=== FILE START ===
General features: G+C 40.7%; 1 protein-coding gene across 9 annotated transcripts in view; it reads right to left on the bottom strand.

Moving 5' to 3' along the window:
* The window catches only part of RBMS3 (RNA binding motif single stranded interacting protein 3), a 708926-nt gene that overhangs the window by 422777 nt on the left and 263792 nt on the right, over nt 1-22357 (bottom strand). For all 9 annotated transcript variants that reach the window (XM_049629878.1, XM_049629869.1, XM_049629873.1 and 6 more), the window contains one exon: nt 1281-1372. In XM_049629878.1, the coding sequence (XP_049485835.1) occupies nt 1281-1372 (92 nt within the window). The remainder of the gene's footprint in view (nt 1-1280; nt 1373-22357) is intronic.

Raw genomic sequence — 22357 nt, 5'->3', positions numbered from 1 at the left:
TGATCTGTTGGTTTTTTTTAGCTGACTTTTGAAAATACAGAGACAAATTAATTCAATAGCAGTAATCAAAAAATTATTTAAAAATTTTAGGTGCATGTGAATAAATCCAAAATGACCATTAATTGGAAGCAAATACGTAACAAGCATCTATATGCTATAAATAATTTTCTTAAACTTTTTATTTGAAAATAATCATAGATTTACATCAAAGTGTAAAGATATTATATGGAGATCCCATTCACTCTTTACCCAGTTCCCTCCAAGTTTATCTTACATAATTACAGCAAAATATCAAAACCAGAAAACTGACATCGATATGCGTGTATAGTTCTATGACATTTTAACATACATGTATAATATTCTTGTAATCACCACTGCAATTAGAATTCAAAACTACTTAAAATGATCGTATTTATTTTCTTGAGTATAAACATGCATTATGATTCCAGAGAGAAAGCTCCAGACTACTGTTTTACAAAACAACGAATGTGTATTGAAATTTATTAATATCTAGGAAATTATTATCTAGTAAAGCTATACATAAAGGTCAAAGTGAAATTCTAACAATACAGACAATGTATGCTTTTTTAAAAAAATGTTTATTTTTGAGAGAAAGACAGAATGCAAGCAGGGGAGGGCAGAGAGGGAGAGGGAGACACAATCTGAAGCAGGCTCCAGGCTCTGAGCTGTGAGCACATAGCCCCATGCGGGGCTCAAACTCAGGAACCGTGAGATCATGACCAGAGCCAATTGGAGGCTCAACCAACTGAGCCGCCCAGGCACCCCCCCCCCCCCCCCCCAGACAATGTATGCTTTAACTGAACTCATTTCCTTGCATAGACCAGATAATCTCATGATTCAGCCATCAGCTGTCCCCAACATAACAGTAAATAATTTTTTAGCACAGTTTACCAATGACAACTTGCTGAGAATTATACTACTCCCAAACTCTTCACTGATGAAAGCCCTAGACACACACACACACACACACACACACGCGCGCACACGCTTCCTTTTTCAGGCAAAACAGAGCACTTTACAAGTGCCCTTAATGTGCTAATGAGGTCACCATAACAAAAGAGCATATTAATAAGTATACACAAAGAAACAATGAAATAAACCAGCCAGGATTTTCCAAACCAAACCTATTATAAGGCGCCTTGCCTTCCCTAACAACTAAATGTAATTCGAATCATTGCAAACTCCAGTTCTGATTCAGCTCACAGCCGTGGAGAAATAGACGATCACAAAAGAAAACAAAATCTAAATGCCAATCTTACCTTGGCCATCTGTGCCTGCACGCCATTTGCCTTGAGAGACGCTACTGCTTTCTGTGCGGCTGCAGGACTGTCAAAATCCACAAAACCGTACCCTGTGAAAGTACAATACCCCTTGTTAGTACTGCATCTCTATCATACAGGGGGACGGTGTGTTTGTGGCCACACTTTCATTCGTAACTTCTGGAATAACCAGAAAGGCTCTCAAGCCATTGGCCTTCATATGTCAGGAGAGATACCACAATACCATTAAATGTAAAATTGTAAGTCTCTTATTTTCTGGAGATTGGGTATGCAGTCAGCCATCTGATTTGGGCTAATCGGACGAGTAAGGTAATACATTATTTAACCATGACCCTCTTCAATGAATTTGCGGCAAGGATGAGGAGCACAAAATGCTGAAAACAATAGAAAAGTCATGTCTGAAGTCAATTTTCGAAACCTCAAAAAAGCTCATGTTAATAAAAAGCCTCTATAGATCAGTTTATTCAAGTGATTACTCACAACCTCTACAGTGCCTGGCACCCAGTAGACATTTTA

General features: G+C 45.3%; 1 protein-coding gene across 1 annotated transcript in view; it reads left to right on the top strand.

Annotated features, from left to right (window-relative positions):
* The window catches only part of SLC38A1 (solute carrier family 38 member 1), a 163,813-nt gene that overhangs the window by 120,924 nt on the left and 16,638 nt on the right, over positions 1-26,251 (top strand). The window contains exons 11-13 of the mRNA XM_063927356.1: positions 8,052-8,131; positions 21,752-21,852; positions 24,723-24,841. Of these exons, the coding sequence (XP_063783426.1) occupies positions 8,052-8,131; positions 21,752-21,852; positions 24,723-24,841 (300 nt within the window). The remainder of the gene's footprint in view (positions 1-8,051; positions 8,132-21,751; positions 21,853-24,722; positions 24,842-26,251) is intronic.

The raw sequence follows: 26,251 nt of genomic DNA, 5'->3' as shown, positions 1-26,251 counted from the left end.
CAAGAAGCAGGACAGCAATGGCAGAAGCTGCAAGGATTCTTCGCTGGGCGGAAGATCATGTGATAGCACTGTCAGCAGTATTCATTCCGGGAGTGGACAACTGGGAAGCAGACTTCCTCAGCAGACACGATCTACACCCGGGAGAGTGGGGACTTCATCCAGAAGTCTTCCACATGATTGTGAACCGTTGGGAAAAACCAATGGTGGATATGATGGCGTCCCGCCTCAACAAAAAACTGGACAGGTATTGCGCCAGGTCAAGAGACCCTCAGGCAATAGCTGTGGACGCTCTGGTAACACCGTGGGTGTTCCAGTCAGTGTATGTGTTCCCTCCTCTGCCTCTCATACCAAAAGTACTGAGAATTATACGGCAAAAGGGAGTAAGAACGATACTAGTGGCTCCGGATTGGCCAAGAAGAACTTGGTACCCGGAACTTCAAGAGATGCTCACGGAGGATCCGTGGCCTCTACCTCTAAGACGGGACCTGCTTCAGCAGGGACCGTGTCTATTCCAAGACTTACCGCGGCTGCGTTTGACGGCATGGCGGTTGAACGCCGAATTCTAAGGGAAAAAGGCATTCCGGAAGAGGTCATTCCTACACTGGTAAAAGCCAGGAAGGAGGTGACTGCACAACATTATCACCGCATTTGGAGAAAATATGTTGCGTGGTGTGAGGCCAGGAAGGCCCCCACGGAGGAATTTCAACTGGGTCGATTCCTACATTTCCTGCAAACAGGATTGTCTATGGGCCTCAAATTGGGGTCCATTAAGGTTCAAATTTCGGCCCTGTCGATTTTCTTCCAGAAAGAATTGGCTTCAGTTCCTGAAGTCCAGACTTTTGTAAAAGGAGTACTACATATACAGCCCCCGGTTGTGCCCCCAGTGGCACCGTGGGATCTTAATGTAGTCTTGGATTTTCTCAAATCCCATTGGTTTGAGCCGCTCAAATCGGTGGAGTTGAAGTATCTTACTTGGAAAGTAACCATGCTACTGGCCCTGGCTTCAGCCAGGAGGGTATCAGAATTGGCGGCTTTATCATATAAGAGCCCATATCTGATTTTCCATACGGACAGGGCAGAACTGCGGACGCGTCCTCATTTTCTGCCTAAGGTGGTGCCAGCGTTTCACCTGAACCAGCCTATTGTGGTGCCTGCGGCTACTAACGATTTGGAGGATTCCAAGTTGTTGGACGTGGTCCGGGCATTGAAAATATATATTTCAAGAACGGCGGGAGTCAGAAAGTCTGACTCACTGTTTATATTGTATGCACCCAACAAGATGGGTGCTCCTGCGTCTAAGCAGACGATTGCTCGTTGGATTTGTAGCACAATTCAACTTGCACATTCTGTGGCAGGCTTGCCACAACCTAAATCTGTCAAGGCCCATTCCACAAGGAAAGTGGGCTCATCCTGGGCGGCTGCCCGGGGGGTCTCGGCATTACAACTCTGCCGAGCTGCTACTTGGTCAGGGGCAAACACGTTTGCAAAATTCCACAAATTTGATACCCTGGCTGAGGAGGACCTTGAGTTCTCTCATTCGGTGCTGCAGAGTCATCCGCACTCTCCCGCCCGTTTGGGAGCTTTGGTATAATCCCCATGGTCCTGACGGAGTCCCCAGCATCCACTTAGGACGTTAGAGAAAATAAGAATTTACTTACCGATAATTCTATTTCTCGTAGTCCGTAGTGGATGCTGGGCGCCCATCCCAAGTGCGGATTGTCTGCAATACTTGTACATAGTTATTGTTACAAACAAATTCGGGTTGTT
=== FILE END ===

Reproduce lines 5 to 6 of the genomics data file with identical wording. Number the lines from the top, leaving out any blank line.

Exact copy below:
TGATCTGTTGGTTTTTTTTAGCTGACTTTTGAAAATACAGAGACAAATTAATTCAATAGCAGTAATCAAAAAATTATTTAAAAATTTTAGGTGCATGTGAATAAATCCAAAATGACCATTAATTGGAAGCAAATACGTAACAAGCATCTATATGCTATAAATAATTTTCTTAAACTTTTTATTTGAAAATAATCATAGATTTACATCAAAGTGTAAAGATATTATATGGAGATCCCATTCACTCTTTACCCAGTTCCCTCCAAGTTTATCTTACATAATTACAGCAAAATATCAAAACCAGAAAACTGACATCGATATGCGTGTATAGTTCTATGACATTTTAACATACATGTATAATATTCTTGTAATCACCACTGCAATTAGAATTCAAAACTACTTAAAATGATCGTATTTATTTTCTTGAGTATAAACATGCATTATGATTCCAGAGAGAAAGCTCCAGACTACTGTTTTACAAAACAACGAATGTGTATTGAAATTTATTAATATCTAGGAAATTATTATCTAGTAAAGCTATACATAAAGGTCAAAGTGAAATTCTAACAATACAGACAATGTATGCTTTTTTAAAAAAATGTTTATTTTTGAGAGAAAGACAGAATGCAAGCAGGGGAGGGCAGAGAGGGAGAGGGAGACACAATCTGAAGCAGGCTCCAGGCTCTGAGCTGTGAGCACATAGCCCCATGCGGGGCTCAAACTCAGGAACCGTGAGATCATGACCAGAGCCAATTGGAGGCTCAACCAACTGAGCCGCCCAGGCACCCCCCCCCCCCCCCCCCAGACAATGTATGCTTTAACTGAACTCATTTCCTTGCATAGACCAGATAATCTCATGATTCAGCCATCAGCTGTCCCCAACATAACAGTAAATAATTTTTTAGCACAGTTTACCAATGACAACTTGCTGAGAATTATACTACTCCCAAACTCTTCACTGATGAAAGCCCTAGACACACACACACACACACACACACACGCGCGCACACGCTTCCTTTTTCAGGCAAAACAGAGCACTTTACAAGTGCCCTTAATGTGCTAATGAGGTCACCATAACAAAAGAGCATATTAATAAGTATACACAAAGAAACAATGAAATAAACCAGCCAGGATTTTCCAAACCAAACCTATTATAAGGCGCCTTGCCTTCCCTAACAACTAAATGTAATTCGAATCATTGCAAACTCCAGTTCTGATTCAGCTCACAGCCGTGGAGAAATAGACGATCACAAAAGAAAACAAAATCTAAATGCCAATCTTACCTTGGCCATCTGTGCCTGCACGCCATTTGCCTTGAGAGACGCTACTGCTTTCTGTGCGGCTGCAGGACTGTCAAAATCCACAAAACCGTACCCTGTGAAAGTACAATACCCCTTGTTAGTACTGCATCTCTATCATACAGGGGGACGGTGTGTTTGTGGCCACACTTTCATTCGTAACTTCTGGAATAACCAGAAAGGCTCTCAAGCCATTGGCCTTCATATGTCAGGAGAGATACCACAATACCATTAAATGTAAAATTGTAAGTCTCTTATTTTCTGGAGATTGGGTATGCAGTCAGCCATCTGATTTGGGCTAATCGGACGAGTAAGGTAATACATTATTTAACCATGACCCTCTTCAATGAATTTGCGGCAAGGATGAGGAGCACAAAATGCTGAAAACAATAGAAAAGTCATGTCTGAAGTCAATTTTCGAAACCTCAAAAAAGCTCATGTTAATAAAAAGCCTCTATAGATCAGTTTATTCAAGTGATTACTCACAACCTCTACAGTGCCTGGCACCCAGTAGACATTTTA

General features: G+C 45.3%; 1 protein-coding gene across 1 annotated transcript in view; it reads left to right on the top strand.